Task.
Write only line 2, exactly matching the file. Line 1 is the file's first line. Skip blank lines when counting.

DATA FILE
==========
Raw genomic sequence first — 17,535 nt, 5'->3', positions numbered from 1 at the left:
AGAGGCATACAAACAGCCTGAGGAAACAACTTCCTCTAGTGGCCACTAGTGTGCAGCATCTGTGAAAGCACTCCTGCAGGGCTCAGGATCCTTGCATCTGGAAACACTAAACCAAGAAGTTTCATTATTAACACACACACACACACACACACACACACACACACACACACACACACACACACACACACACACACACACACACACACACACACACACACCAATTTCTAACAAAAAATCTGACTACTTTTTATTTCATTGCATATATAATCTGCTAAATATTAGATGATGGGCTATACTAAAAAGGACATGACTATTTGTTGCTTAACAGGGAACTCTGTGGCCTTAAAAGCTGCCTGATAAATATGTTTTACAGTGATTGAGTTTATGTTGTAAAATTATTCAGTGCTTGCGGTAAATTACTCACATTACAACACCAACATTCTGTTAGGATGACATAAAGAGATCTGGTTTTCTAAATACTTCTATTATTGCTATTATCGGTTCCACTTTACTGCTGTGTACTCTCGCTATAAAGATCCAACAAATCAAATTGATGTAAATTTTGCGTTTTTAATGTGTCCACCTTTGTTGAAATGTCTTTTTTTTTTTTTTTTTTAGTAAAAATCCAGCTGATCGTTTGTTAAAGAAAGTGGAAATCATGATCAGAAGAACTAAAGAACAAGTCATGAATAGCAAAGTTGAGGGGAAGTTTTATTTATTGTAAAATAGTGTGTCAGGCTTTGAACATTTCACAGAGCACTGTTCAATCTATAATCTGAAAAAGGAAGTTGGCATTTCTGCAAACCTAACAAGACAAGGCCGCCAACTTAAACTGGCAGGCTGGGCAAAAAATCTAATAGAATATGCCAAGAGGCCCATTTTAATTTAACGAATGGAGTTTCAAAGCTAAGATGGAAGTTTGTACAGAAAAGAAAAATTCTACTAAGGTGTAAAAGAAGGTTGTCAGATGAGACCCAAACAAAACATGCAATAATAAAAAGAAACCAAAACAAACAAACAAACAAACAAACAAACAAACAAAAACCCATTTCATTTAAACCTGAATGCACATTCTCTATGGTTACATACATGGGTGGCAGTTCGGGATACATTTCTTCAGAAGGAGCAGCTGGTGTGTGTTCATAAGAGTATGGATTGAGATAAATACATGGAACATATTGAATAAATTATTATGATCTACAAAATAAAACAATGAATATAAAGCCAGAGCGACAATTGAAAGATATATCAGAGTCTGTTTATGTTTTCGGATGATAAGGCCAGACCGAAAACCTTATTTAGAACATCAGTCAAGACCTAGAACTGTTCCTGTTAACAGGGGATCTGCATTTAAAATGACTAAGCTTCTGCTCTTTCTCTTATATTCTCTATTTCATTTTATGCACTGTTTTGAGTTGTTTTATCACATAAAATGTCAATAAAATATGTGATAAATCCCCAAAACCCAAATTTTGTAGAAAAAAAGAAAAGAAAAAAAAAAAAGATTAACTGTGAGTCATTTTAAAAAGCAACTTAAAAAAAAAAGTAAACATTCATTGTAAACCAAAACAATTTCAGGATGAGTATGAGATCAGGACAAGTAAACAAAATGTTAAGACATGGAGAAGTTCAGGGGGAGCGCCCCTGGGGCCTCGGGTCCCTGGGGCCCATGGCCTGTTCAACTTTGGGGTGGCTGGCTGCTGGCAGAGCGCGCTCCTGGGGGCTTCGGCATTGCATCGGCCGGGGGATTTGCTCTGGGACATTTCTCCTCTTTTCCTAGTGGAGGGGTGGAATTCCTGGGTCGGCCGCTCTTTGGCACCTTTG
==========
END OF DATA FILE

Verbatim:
AGAGGCATACAAACAGCCTGAGGAAACAACTTCCTCTAGTGGCCACTAGTGTGCAGCATCTGTGAAAGCACTCCTGCAGGGCTCAGGATCCTTGCATCTGGAAACACTAAACCAAGAAGTTTCATTATTAACACACACACACACACACACACACACACACACACACACACACACACACACACACACACACACACACACACACACACACACACACACACCAATTTCTAACAAAAAATCTGACTACTTTTTATTTCATTGCATATATAATCTGCTAAATATTAGATGATGGGCTATACTAAAAAGGACATGACTATTTGTTGCTTAACAGGGAACTCTGTGGCCTTAAAAGCTGCCTGATAAATATGTTTTACAGTGATTGAGTTTATGTTGTAAAATTATTCAGTGCTTGCGGTAAATTACTCACATTACAACACCAACATTCTGTTAGGATGACATAAAGAGATCTGGTTTTCTAAATACTTCTATTATTGCTATTATCGGTTCCACTTTACTGCTGTGTACTCTCGCTATAAAGATCCAACAAATCAAATTGATGTAAATTTTGCGTTTTTAATGTGTCCACCTTTGTTGAAATGTCTTTTTTTTTTTTTTTTTTAGTAAAAATCCAGCTGATCGTTTGTTAAAGAAAGTGGAAATCATGATCAGAAGAACTAAAGAACAAGTCATGAATAGCAAAGTTGAGGGGAAGTTTTATTTATTGTAAAATAGTGTGTCAGGCTTTGAACATTTCACAGAGCACTGTTCAATCTATAATCTGAAAAAGGAAGTTGGCATTTCTGCAAACCTAACAAGACAAGGCCGCCAACTTAAACTGGCAGGCTGGGCAAAAAATCTAATAGAATATGCCAAGAGGCCCATTTTAATTTAACGAATGGAGTTTCAAAGCTAAGATGGAAGTTTGTACAGAAAAGAAAAATTCTACTAAGGTGTAAAAGAAGGTTGTCAGATGAGACCCAAACAAAACATGCAATAATAAAAAGAAACCAAAACAAACAAACAAACAAACAAACAAACAAACAAAAACCCATTTCATTTAAACCTGAATGCACATTCTCTATGGTTACATACATGGGTGGCAGTTCGGGATACATTTCTTCAGAAGGAGCAGCTGGTGTGTGTTCATAAGAGTATGGATTGAGATAAATACATGGAACATATTGAATAAATTATTATGATCTACAAAATAAAACAATGAATATAAAGCCAGAGCGACAATTGAAAGATATATCAGAGTCTGTTTATGTTTTCGGATGATAAGGCCAGACCGAAAACCTTATTTAGAACATCAGTCAAGACCTAGAACTGTTCCTGTTAACAGGGGATCTGCATTTAAAATGACTAAGCTTCTGCTCTTTCTCTTATATTCTCTATTTCATTTTATGCACTGTTTTGAGTTGTTTTATCACATAAAATGTCAATAAAATATGTGATAAATCCCCAAAACCCAAATTTTGTAGAAAAAAAGAAAAGAAAAAAAAAAAAGATTAACTGTGAGTCATTTTAAAAAGCAACTTAAAAAAAAAAGTAAACATTCATTGTAAACCAAAACAATTTCAGGATGAGTATGAGATCAGGACAAGTAAACAAAATGTTAAGACATGGAGAAGTTCAGGGGGAGCGCCCCTGGGGCCTCGGGTCCCTGGGGCCCATGGCCTGTTCAACTTTGGGGTGGCTGGCTGCTGGCAGAGCGCGCTCCTGGGGGCTTCGGCATTGCATCGGCCGGGGGATTTGCTCTGGGACATTTCTCCTCTTTTCCTAGTGGAGGGGTGGAATTCCTGGGTCGGCCGCTCTTTGGCACCTTTG